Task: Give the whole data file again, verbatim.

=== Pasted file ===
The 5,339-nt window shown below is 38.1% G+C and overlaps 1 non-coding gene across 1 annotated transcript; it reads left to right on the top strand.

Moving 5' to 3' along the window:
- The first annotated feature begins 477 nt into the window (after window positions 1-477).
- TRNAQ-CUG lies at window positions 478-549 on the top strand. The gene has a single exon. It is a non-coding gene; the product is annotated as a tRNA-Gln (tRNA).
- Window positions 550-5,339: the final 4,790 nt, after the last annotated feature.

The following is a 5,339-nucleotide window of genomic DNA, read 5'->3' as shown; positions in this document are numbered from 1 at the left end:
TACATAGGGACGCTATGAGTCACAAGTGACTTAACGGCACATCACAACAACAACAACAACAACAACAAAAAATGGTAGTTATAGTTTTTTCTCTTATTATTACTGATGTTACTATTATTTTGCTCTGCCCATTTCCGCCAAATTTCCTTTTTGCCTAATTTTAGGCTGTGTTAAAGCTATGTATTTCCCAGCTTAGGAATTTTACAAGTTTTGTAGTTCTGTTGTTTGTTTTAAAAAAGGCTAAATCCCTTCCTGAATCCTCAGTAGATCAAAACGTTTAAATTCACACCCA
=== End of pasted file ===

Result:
The 5,339-nt window shown below is 38.1% G+C and overlaps 1 non-coding gene across 1 annotated transcript; it reads left to right on the top strand.

Moving 5' to 3' along the window:
- The first annotated feature begins 477 nt into the window (after window positions 1-477).
- TRNAQ-CUG lies at window positions 478-549 on the top strand. The gene has a single exon. It is a non-coding gene; the product is annotated as a tRNA-Gln (tRNA).
- Window positions 550-5,339: the final 4,790 nt, after the last annotated feature.

The following is a 5,339-nucleotide window of genomic DNA, read 5'->3' as shown; positions in this document are numbered from 1 at the left end:
TACATAGGGACGCTATGAGTCACAAGTGACTTAACGGCACATCACAACAACAACAACAACAACAACAAAAAATGGTAGTTATAGTTTTTTCTCTTATTATTACTGATGTTACTATTATTTTGCTCTGCCCATTTCCGCCAAATTTCCTTTTTGCCTAATTTTAGGCTGTGTTAAAGCTATGTATTTCCCAGCTTAGGAATTTTACAAGTTTTGTAGTTCTGTTGTTTGTTTTAAAAAAGGCTAAATCCCTTCCTGAATCCTCAGTAGATCAAAACGTTTAAATTCACACCCA